UV Water Purification Systems: NSF Class A and B

Posted by
John Woodard on August 23, 2018
UV (ultraviolet) technology using a low-pressure mercury source has become increasingly popular for point-of-use and/or point-of-entry drinking water treatment. With enough energy, UV radiation at the 254-nm wavelength has the ability to disrupt DNA in pathogenic microorganisms so they cannot reproduce, which prevents them from spreading disease through drinking water.

Should I Buy Class A or Class B? What's the Difference?

NSF/ANSI 55 separates UV water purification systems into two distinct classes. Class A UV water systems should be used with well or surface water (streams, lakes, etc.) and are designed to inactivate and/or remove microorganisms, including bacteria, viruses,  Cryptosporidium oocysts and Giardia cysts from contaminated water. Class A UV systems are not intended for the treatment of water with an obvious contamination or intentional source, such as raw sewage, nor are they intended to convert wastewater to drinking water. They are intended to be installed on visually clear (not colored, cloudy or turbid) water. 

Class B UV water systems, on the other hand, should be used with municipal water or treated water and are designed for supplemental bactericidal treatment of disinfected public drinking water, or other drinking water that has been tested and deemed acceptable for human consumption by the state or local health agency having jurisdiction. Class B UV systems are designed to reduce normally occurring, nonpathogenic nuisance microorganisms only. These systems are not intended for the disinfection of microbiologically unsafe water and may not make individual or general cyst claims. Microbiological health effects claims may not be made on Class B systems.

UV Dosage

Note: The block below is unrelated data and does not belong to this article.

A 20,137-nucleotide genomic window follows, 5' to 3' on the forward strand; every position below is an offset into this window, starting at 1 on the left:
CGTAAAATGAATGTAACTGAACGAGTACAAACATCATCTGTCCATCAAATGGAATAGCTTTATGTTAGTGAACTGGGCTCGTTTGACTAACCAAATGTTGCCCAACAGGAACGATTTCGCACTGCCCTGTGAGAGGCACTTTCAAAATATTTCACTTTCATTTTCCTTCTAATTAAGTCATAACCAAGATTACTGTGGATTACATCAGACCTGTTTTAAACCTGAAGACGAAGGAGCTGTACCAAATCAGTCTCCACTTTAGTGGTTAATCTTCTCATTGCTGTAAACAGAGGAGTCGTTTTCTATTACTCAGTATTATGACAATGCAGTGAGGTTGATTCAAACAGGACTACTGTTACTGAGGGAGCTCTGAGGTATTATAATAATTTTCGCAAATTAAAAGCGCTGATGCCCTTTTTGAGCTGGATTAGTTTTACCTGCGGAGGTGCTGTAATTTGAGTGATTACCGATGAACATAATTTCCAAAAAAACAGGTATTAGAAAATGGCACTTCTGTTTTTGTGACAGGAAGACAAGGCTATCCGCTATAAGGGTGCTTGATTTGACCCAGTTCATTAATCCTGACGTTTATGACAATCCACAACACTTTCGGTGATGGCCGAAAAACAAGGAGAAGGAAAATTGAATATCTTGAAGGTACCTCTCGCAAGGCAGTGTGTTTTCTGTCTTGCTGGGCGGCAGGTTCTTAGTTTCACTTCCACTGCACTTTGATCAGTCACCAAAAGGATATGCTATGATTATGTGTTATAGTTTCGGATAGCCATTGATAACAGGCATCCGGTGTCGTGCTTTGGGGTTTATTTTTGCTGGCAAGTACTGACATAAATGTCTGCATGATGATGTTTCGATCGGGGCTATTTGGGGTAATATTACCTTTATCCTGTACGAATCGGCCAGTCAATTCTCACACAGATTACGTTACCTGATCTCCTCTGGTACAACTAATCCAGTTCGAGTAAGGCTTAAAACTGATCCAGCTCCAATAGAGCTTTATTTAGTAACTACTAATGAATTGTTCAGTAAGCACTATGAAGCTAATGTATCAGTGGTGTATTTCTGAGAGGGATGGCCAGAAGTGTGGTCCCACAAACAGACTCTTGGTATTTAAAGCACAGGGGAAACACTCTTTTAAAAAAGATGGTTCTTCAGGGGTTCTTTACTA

UV dosage is the measurement of energy delivered by UV water systems, typically measured in mJ/cm². The more dosage provided, the more energy delivered to any microorganisms present in the treated water. At a certain threshold, this energy becomes sufficient to inactivate most of the microorganisms present.

UV Light Chart

NSF/ANSI Standard 55 requires that Class A UV systems deliver a high enough UV dose at 254 nm (40 mJ/cm²) to inactivate the pathogenic microorganisms that could be responsible for spreading disease through contamination of drinking water. Class B systems are required to deliver a lesser dose of 16 mJ/cm² sufficient enough to inactivate nonpathogenic organisms.

This dosage is verified through a test procedure detailed in the Standard. The test must be conducted at the highest achievable flow rate through the system, with UVT reduced to 70 percent or to the alarm set point, whichever is lower.

Alarm or Fail Safe

NSF/ANSI 55 requires that Class A UV systems have alarm and/or fail-safe design elements incorporated into them. Specifically, Class A systems must include a UV sensor since a visible sensor is not sufficient according to the Standard. The UV sensor must be connected to an alarm, which provides visual and audible indication that the system is not performing and/or terminates the discharge of treated water. The Standard includes a test to ensure that the UV sensor and alarm perform properly in low-dosage conditions. Although Class B systems are not required to have a UV sensor, if they are so equipped, the sensor must meet the necessary requirements.

Flow Control

Because UV dosage is inversely proportional to flow rate through the system, NSF/ANSI 55 requires that UV systems include automatic, fixed flow-rate controls to prevent excessive flow over the manufacturer's recommended operating pressure range. The Standard requires that the flow rate of the system be evaluated over the manufacturer's operating pressure range and up to at least 100 psi (690 kPa), and that the Standard testing for UV dosage must be conducted at the highest flow rate achieved by the system. 

Basic Requirements of NSF/ANSI 55 for Point-of-Use or Point-of-Entry UV Systems

USE Well or surface water (stream, lake, etc.) Municipal water or treated water
UV Dosage 40 mJ/cm² at highest achievable flow rate with flow control in place, with UVT reduced to alarm set point or 70%, whichever is lower 16 mJ/cm² at highest achievable flow rate with flow control in place, with UVT reduced to 70%
UV Sensor Required Not required
Alarm (visual, audible, termination of treated water) Required Not required
Flow Control Required Required
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